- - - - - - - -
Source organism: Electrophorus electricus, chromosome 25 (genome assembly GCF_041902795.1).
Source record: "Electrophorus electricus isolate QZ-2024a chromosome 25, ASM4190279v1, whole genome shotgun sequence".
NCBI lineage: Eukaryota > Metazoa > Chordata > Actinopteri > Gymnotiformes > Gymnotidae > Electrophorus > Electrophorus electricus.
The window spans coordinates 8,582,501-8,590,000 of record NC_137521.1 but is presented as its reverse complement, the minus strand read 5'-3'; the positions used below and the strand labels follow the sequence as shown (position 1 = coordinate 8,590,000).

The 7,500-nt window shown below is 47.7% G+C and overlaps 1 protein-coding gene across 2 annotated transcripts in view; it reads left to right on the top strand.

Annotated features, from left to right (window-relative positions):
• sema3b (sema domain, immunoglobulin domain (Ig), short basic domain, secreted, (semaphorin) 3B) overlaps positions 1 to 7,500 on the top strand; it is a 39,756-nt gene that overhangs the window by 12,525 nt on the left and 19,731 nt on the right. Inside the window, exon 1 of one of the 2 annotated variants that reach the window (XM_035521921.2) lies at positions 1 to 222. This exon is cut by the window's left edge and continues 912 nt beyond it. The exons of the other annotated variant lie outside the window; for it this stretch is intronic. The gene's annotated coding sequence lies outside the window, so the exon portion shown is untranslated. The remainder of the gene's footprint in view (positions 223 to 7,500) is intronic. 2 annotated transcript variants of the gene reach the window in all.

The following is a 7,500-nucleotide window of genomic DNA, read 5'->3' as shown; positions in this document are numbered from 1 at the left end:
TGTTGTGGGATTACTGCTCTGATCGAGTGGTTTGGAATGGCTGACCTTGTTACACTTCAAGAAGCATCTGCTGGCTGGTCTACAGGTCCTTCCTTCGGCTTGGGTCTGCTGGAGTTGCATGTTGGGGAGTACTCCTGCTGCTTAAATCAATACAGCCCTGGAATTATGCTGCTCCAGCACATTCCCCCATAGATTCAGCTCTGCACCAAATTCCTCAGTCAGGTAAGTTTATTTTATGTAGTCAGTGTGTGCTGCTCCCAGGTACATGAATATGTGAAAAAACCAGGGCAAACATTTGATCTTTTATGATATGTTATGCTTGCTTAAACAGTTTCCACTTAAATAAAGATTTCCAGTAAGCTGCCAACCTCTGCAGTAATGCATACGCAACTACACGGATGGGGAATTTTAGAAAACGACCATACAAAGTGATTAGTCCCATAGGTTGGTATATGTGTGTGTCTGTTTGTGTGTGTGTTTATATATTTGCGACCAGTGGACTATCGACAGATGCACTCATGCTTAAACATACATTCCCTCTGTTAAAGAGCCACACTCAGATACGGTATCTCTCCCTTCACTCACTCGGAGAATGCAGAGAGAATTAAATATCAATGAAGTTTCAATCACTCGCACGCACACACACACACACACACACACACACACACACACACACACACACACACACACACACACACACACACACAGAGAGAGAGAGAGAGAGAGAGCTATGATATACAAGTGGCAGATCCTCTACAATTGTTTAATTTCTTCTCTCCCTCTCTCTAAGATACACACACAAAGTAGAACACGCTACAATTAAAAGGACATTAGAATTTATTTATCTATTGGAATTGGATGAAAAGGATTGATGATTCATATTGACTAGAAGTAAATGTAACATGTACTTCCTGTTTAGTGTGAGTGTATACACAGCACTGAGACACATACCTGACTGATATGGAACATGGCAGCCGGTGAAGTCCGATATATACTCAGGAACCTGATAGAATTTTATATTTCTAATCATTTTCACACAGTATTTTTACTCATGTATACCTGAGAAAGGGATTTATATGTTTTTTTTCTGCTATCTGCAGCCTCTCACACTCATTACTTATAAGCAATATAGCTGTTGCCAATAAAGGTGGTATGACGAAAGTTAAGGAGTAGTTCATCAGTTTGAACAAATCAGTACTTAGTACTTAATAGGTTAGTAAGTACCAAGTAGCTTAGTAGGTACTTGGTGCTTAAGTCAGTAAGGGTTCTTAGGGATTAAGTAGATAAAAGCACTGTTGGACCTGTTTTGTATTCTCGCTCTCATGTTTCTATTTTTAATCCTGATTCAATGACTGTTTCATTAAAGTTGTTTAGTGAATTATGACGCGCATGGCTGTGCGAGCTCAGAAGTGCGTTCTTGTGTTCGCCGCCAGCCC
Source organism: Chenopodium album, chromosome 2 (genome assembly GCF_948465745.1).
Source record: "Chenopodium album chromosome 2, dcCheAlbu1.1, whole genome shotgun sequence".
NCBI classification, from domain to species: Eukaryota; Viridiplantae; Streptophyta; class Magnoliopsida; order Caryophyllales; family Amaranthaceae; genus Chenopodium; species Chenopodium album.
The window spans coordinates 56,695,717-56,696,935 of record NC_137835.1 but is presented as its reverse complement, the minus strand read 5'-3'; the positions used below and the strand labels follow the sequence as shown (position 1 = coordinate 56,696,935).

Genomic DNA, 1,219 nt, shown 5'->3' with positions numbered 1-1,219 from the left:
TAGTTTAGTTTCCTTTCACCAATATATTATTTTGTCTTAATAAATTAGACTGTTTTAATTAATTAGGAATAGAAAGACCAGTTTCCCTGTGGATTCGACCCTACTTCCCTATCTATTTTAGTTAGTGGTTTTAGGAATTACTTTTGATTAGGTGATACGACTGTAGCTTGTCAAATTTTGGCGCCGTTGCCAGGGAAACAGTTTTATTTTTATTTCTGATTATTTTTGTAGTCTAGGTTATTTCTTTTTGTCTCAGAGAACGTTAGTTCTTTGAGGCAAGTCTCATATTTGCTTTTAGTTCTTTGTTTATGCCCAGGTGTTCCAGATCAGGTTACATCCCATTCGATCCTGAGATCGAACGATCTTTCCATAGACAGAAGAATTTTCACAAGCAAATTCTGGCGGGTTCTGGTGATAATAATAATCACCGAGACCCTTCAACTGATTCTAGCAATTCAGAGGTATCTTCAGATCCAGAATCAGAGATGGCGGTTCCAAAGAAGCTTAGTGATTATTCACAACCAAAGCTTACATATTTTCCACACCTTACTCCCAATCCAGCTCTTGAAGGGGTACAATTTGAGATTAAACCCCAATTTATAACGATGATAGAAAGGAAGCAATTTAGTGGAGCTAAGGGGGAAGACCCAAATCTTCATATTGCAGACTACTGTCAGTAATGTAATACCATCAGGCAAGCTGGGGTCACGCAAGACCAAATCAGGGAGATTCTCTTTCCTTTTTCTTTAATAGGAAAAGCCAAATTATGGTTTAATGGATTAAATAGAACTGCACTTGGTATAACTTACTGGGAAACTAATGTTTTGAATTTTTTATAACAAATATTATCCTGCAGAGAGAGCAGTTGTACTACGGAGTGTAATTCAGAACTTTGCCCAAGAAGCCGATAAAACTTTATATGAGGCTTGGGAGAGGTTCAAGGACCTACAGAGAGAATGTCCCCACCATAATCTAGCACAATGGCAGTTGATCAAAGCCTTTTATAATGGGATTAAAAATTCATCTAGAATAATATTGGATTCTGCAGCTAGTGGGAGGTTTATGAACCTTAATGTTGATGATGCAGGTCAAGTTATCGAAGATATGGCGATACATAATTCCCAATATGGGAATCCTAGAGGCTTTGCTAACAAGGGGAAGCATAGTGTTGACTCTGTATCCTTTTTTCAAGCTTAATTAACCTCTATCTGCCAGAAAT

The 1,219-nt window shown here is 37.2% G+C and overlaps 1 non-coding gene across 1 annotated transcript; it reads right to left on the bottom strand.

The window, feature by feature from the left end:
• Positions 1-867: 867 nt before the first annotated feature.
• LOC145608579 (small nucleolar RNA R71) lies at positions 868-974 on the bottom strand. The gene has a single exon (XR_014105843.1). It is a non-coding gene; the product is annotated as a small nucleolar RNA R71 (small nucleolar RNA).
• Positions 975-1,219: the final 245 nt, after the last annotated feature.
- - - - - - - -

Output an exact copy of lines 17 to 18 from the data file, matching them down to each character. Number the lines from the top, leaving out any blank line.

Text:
The window, feature by feature from the left end:
• Positions 1-867: 867 nt before the first annotated feature.